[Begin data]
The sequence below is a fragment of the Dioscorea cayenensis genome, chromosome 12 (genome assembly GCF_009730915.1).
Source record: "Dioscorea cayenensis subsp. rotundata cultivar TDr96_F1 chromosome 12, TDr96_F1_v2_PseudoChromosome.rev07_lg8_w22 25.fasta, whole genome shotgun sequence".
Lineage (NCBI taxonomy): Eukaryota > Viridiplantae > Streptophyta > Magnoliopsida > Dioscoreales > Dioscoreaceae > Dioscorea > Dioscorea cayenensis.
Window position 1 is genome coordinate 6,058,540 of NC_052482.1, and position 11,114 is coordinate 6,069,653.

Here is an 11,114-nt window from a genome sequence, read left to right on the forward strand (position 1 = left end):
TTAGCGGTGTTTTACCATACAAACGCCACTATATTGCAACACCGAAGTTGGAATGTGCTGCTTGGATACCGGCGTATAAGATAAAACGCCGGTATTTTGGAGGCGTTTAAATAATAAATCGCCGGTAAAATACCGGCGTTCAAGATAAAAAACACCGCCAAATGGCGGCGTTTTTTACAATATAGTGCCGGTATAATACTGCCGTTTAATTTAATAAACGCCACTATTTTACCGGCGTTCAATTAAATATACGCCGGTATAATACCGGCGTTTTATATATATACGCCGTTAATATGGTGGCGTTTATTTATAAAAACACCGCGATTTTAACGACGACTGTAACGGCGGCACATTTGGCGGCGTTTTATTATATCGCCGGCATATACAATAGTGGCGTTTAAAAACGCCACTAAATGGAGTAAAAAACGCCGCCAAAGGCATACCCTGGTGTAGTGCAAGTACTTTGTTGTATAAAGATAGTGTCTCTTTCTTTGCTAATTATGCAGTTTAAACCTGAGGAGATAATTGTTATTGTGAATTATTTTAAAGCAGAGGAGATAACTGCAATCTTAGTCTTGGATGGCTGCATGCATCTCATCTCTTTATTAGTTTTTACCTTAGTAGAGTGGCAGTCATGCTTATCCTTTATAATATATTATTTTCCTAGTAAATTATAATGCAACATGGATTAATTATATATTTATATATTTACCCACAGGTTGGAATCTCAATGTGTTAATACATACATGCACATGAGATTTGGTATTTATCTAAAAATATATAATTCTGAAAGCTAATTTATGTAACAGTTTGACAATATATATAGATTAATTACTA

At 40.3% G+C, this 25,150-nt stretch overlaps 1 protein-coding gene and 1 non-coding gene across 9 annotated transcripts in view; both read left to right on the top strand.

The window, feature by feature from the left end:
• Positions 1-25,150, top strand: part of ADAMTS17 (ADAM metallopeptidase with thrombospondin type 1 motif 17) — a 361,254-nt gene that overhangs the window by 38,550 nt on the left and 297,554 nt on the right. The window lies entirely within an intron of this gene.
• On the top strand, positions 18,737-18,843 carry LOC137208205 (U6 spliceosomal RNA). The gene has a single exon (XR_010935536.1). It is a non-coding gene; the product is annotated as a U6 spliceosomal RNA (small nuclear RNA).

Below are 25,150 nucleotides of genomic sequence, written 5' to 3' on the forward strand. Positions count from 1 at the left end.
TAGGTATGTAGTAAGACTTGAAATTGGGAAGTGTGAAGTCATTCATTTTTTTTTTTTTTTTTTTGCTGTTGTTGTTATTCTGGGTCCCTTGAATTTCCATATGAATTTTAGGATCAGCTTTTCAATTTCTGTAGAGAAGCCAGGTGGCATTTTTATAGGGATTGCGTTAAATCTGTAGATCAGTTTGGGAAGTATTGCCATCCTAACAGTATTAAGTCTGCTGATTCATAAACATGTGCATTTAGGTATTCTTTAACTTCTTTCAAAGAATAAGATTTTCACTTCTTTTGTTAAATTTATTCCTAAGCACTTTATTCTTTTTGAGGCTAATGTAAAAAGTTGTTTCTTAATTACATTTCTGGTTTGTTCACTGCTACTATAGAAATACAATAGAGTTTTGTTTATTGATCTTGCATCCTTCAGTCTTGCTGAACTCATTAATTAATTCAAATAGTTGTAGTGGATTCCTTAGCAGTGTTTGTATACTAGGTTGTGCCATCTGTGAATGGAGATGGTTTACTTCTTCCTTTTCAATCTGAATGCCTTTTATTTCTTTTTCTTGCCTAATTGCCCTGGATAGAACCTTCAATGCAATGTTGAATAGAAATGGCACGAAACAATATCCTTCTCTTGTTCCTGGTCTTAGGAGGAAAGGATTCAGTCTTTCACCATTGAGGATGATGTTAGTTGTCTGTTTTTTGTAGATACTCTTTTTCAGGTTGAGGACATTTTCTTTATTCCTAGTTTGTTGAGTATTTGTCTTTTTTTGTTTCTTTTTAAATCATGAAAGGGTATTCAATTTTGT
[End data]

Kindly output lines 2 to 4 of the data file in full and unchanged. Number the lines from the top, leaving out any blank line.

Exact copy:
Source record: "Dioscorea cayenensis subsp. rotundata cultivar TDr96_F1 chromosome 12, TDr96_F1_v2_PseudoChromosome.rev07_lg8_w22 25.fasta, whole genome shotgun sequence".
Lineage (NCBI taxonomy): Eukaryota > Viridiplantae > Streptophyta > Magnoliopsida > Dioscoreales > Dioscoreaceae > Dioscorea > Dioscorea cayenensis.
Window position 1 is genome coordinate 6,058,540 of NC_052482.1, and position 11,114 is coordinate 6,069,653.